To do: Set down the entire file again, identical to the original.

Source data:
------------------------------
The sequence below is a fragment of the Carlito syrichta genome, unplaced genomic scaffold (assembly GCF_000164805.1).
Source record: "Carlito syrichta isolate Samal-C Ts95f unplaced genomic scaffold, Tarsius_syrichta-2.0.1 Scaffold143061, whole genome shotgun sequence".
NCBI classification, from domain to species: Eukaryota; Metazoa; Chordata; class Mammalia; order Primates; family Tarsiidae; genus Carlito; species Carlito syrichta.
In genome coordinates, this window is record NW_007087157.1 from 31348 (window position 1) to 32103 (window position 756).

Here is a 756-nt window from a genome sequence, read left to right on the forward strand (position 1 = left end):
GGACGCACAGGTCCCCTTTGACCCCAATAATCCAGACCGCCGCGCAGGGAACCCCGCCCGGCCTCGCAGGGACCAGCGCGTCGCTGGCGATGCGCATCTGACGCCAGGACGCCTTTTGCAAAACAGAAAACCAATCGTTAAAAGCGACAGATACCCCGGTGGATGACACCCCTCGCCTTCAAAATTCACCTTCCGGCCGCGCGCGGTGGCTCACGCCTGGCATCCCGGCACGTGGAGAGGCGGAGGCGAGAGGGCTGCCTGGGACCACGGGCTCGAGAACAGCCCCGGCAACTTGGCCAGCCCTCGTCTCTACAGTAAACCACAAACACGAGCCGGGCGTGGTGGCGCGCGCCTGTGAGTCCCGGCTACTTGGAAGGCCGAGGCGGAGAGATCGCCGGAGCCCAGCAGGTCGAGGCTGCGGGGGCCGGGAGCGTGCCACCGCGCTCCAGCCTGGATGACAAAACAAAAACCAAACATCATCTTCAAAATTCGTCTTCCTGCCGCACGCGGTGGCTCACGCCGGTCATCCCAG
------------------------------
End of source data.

The sequence below is a fragment of the Carlito syrichta genome, unplaced genomic scaffold (assembly GCF_000164805.1).
Source record: "Carlito syrichta isolate Samal-C Ts95f unplaced genomic scaffold, Tarsius_syrichta-2.0.1 Scaffold143061, whole genome shotgun sequence".
NCBI classification, from domain to species: Eukaryota; Metazoa; Chordata; class Mammalia; order Primates; family Tarsiidae; genus Carlito; species Carlito syrichta.
In genome coordinates, this window is record NW_007087157.1 from 31348 (window position 1) to 32103 (window position 756).

Here is a 756-nt window from a genome sequence, read left to right on the forward strand (position 1 = left end):
GGACGCACAGGTCCCCTTTGACCCCAATAATCCAGACCGCCGCGCAGGGAACCCCGCCCGGCCTCGCAGGGACCAGCGCGTCGCTGGCGATGCGCATCTGACGCCAGGACGCCTTTTGCAAAACAGAAAACCAATCGTTAAAAGCGACAGATACCCCGGTGGATGACACCCCTCGCCTTCAAAATTCACCTTCCGGCCGCGCGCGGTGGCTCACGCCTGGCATCCCGGCACGTGGAGAGGCGGAGGCGAGAGGGCTGCCTGGGACCACGGGCTCGAGAACAGCCCCGGCAACTTGGCCAGCCCTCGTCTCTACAGTAAACCACAAACACGAGCCGGGCGTGGTGGCGCGCGCCTGTGAGTCCCGGCTACTTGGAAGGCCGAGGCGGAGAGATCGCCGGAGCCCAGCAGGTCGAGGCTGCGGGGGCCGGGAGCGTGCCACCGCGCTCCAGCCTGGATGACAAAACAAAAACCAAACATCATCTTCAAAATTCGTCTTCCTGCCGCACGCGGTGGCTCACGCCGGTCATCCCAG